What are the non-toxic fire extinguishers
Extinguishing powder - toxic or not?
The question of whether fire extinguishers or the extinguishing agents they contain are poisonous apparently moves many people and the main interest is primarily in powder extinguishers. Whether extinguishing powder is poisonous is hotly debated on the net and you can read a lot about it ... unfortunately there is a lot of crap, nonsense and completely stupid stuff here again - as the internet is all about.
So, is dry powder poisonous? No, because some basic requirements are placed on extinguishing powder, including not only extinguishing effectiveness, eligibility and the like, but also non-toxicity. Like all extinguishing agents used today, the extinguishing powder must not be harmful to health or even poisonous when used properly and both the most common ABC and the now rare BC extinguishing powder fully meet these requirements.
ABC extinguishing powder essentially consists of ammonium phosphates and ammonium sulphate - very rarely there are also a few crumbs of barium sulphate with them, but one cannot speak of toxicity. The starting materials are the same as for artificial fertilizers. It is possible that small amounts of ammonia are split off during fire fighting, but these are well below the toxicity limit - the smoke from the fire is much more harmful.
BC extinguishing powder consists of sodium hydrogen carbonate (baking soda) and potassium hydrogen carbonate or potassium sulfate. Sodium hydrogen carbonate is used by the food industry, e.g. in baking powder - so it is completely non-toxic and the same applies to the potassium compounds.
D-powder, also known as metal fire powder, consists mainly of sodium chloride (salt) and potassium chloride and partly also of boron trioxide. In fact, only as little of this should be inhaled as possible, because inhaling larger amounts can upset the sodium and potassium balance in our body, which may have some unpleasant side effects - but this is not toxic either.
Powder extinguishers make a huge mess and, especially in closed rooms, inhaling the powder is unavoidable, because a few seconds after triggering the extinguisher, the booth is white and you cannot see your hand in front of your eyes. If you are in the powder mist, there may be slight irritation of the mucous membranes and eyes, but nothing more. Many also fear dust lung, but the powder particles are not respirable despite their fine grinding of 4 million particles per cm3.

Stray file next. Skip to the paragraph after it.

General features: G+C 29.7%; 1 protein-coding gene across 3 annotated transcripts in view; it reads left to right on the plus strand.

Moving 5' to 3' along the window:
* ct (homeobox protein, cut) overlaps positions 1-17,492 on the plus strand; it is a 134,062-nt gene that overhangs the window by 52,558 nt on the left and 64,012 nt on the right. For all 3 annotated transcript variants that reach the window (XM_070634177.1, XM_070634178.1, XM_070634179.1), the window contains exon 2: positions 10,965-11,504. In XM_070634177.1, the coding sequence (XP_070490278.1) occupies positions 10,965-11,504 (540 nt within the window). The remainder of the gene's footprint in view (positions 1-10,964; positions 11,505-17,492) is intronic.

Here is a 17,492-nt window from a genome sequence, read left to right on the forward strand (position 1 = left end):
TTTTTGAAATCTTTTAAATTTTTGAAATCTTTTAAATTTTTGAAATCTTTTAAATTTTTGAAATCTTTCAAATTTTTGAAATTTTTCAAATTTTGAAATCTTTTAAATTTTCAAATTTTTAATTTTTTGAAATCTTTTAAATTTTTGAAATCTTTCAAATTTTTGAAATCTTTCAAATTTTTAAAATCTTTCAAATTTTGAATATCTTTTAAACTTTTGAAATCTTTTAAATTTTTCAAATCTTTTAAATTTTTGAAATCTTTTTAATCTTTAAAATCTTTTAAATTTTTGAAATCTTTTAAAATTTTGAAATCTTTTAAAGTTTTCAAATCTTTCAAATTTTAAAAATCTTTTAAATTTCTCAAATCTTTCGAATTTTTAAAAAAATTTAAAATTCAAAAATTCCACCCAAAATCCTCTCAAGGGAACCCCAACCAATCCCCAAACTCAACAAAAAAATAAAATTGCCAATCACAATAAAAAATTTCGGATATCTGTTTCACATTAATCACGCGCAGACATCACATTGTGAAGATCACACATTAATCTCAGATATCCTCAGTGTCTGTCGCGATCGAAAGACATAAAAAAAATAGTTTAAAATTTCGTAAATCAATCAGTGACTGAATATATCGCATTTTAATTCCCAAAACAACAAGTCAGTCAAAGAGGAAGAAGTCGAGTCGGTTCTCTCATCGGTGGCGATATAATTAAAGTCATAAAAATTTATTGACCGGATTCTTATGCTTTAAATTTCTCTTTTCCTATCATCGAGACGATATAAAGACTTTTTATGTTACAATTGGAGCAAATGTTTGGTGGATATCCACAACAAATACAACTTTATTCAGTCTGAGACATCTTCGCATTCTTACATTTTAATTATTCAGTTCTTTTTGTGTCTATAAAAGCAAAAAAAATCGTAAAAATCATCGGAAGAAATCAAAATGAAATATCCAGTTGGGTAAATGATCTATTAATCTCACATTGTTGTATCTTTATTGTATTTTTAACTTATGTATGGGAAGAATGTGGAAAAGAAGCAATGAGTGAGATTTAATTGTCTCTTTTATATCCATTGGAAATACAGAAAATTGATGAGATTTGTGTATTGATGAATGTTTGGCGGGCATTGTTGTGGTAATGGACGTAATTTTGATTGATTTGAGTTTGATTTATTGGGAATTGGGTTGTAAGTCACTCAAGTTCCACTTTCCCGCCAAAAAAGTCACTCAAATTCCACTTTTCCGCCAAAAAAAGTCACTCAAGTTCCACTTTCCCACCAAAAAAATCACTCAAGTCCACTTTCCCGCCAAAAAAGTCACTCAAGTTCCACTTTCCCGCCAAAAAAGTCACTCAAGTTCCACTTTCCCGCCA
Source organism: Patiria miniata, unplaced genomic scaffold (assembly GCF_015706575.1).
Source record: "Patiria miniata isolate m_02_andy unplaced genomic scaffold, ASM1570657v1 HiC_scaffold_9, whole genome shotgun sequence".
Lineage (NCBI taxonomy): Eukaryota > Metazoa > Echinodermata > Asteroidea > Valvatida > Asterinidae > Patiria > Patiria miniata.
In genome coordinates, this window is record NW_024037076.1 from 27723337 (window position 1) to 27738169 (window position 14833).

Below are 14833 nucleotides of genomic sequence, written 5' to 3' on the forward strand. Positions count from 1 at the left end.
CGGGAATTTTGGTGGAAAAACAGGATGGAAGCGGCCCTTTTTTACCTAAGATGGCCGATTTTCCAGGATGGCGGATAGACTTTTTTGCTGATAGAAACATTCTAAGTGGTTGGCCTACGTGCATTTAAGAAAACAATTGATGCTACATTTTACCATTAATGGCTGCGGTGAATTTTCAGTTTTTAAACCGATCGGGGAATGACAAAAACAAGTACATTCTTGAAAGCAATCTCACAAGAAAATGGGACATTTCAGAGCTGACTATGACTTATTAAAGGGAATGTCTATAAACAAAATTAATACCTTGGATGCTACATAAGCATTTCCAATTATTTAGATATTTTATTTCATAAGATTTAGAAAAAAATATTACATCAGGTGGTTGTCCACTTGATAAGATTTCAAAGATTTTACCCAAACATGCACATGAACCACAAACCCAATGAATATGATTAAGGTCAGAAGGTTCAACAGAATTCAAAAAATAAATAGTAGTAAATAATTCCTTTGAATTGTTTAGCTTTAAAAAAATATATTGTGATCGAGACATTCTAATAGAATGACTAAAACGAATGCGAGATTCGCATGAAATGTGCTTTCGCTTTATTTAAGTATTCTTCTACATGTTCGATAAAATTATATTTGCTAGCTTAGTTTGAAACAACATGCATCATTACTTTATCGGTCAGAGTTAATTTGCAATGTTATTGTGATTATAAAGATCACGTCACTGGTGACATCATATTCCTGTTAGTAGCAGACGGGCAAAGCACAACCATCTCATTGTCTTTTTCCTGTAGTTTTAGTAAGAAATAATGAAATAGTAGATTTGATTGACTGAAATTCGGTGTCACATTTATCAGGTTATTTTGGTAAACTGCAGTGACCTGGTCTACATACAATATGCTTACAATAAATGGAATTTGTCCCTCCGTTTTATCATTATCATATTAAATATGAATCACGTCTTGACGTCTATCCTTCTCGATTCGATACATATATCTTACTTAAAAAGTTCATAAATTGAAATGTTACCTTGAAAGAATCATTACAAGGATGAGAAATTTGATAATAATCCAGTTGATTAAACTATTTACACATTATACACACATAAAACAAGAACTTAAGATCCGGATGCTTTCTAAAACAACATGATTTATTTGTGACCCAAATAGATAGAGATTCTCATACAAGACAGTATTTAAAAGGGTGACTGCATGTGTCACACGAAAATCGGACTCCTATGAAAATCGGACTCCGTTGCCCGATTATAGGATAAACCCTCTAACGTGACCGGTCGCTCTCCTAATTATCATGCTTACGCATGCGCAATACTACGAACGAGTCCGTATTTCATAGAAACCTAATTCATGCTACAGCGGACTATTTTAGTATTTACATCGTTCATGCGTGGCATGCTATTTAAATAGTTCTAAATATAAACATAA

The use of extinguishing powder is completely harmless and the quantities that are inhaled during an extinguishing operation or come into contact with the mucous membranes have no harmful effects.
I often read about worried shopkeepers and office workers whose rooms are messed up by vandals who have shot down a powder extinguisher or have just been messed up after an extinguishing operation. A lot of people want to bring the fire brigade's ABC troop right here and have the whole shop disinfected, but that would be completely exaggerated. You can remove the powder yourself without a full protective suit. However, I advise you to start cleaning work quickly, because the humidity cakes the powder and becomes hard as concrete - you can't get rid of that! Vacuum everything thoroughly with a HEPA-13 vacuum cleaner and wipe it with a damp cloth. However, electrical devices usually have to be thrown in the bin - not because they are poisoned but because the extinguishing powder destroyed them. It gets into computers, televisions and so on through ventilation slots and lies there on the circuit boards; broken. Extinguishing agents are not supposed to be harmful, but when extinguishing powder lays on metal parts and combines with the humidity, you can watch it rust.
Clothing contaminated with extinguishing powder is also not considered hazardous waste. Well, textiles intended for sale can usually not be saved because they are interspersed with powder and have to be washed before they can be sold - nobody does it, so get rid of them. But they are not poisonous. If you have extinguishing powder on your clothes, that's no problem - knock it out, put it in the washing machine and you're done.
Extinguishing powder is therefore not toxic and there are no health risks from inhalation or contact. If you constantly breathe in large amounts or constantly walk around in clouds of powder, it may be different - but it is the same with flour or wood dust.
P.S. You can best escape the extinguishing powder if you do not have any powder extinguishers in your rooms! Foam extinguishers are recommended in offices and normal shops, as they are completely sufficient for the fire hazards that exist there (fires involving substances of fire classes A and B) and do not cause such a mess when in use. Even chaos who want to ruin your shop will be disappointed if, despite full work, only a few stains of foam can be seen.
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